I locked my bike across the road and walked over to the three story red brick building. The main entrance was marked with a poster and brightly colored shapes dangling above the door. A retro food cart was parked in front of the building. It had wood paneling and wooden letters which dangled over the side awning: Veggie Patch.
The ground floor of the building was filled with chairs and kids. I walked up the narrow steps to the second floor and into a small foyer. To the left was a raffle stand and straight ahead was a photo booth and a rack of kid’s costumes. A small group of princesses were excitedly waiting their turn when I headed upstairs.
The next floor up had a silent art auction and a pianist facing an audience of squealing children. At the back of the room boys and girls with painted faces lined up to buy cheap candy in individually wrapped packages.
Unwittingly, I had found myself Sunday afternoon in the midst of a horde of children. Wonder 102 was a festival which benefitted the Boys and Girls Brigade in Surry Hills, but unlike the ad had led me to believe, there was nothing to do for child-less adults.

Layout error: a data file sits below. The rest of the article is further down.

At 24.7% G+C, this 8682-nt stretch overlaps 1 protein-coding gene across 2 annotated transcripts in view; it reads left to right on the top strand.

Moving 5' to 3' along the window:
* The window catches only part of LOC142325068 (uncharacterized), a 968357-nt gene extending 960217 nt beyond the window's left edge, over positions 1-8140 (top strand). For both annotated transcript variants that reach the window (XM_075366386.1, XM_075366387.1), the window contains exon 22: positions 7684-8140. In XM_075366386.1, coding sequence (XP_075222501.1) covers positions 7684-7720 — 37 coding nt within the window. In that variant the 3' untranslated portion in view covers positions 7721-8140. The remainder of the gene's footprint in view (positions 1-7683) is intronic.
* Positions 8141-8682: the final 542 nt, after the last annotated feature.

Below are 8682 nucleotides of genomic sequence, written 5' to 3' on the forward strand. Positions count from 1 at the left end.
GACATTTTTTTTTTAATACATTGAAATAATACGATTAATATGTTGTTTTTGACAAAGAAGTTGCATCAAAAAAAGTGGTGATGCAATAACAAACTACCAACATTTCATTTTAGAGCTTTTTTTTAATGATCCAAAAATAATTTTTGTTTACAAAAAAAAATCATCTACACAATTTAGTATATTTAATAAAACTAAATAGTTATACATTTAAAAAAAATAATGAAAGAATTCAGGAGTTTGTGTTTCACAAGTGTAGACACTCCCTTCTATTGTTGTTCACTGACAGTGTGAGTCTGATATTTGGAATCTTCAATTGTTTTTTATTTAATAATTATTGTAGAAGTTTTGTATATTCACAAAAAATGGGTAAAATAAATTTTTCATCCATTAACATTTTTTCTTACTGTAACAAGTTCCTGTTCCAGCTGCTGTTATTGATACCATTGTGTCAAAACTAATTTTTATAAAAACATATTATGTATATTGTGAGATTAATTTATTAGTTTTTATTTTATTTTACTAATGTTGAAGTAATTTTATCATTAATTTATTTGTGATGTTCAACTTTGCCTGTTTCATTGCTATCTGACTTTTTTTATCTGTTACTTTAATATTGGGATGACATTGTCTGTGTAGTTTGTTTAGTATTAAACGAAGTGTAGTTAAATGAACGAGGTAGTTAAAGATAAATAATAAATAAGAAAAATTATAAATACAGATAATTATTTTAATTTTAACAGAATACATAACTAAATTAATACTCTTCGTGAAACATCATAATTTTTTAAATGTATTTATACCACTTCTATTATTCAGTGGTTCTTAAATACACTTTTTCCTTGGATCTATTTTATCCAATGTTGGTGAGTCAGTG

I had hoped there would be some local artisans, but instead I settled for three raffle tickets on my way back down. The parents looked unnervingly my age while the kids reminded me of own elementary school fairs.
The most memorable event at my school had been part carnival and part school cleanup. My friends and I threw wet sponges at our teachers, browsed the second hand market for curios, and spent the afternoon repainting the lines on the basketball court. Some optimistic teacher left a bunch of us fifth graders with brushes and a few cans of paint. When they returned they discovered yellow pools on the concrete and basketball court lines three times more thick and wobbly than before.
Then there were also the Scholastic book fairs! Nothing got me more excited than the large wooden boxes that mysteriously showed up at school. They were wheeled into the library and opened up to reveal shelves and shelves of cheap new books. The last year I went to one, my dad specially picked out a Roald Dahl book that I hadn’t read before.
I couldn’t believe that was almost 20 years ago. That freaked me out a little bit, so I grabbed my bike and got the heck out of parenthood central. I don’t know when I will take that next step into adulthood, but when I do I hope my kids will be as entertained as I was with wet sponges and paint brushes and lots and lots of books.
About: Boys and Girls Brigade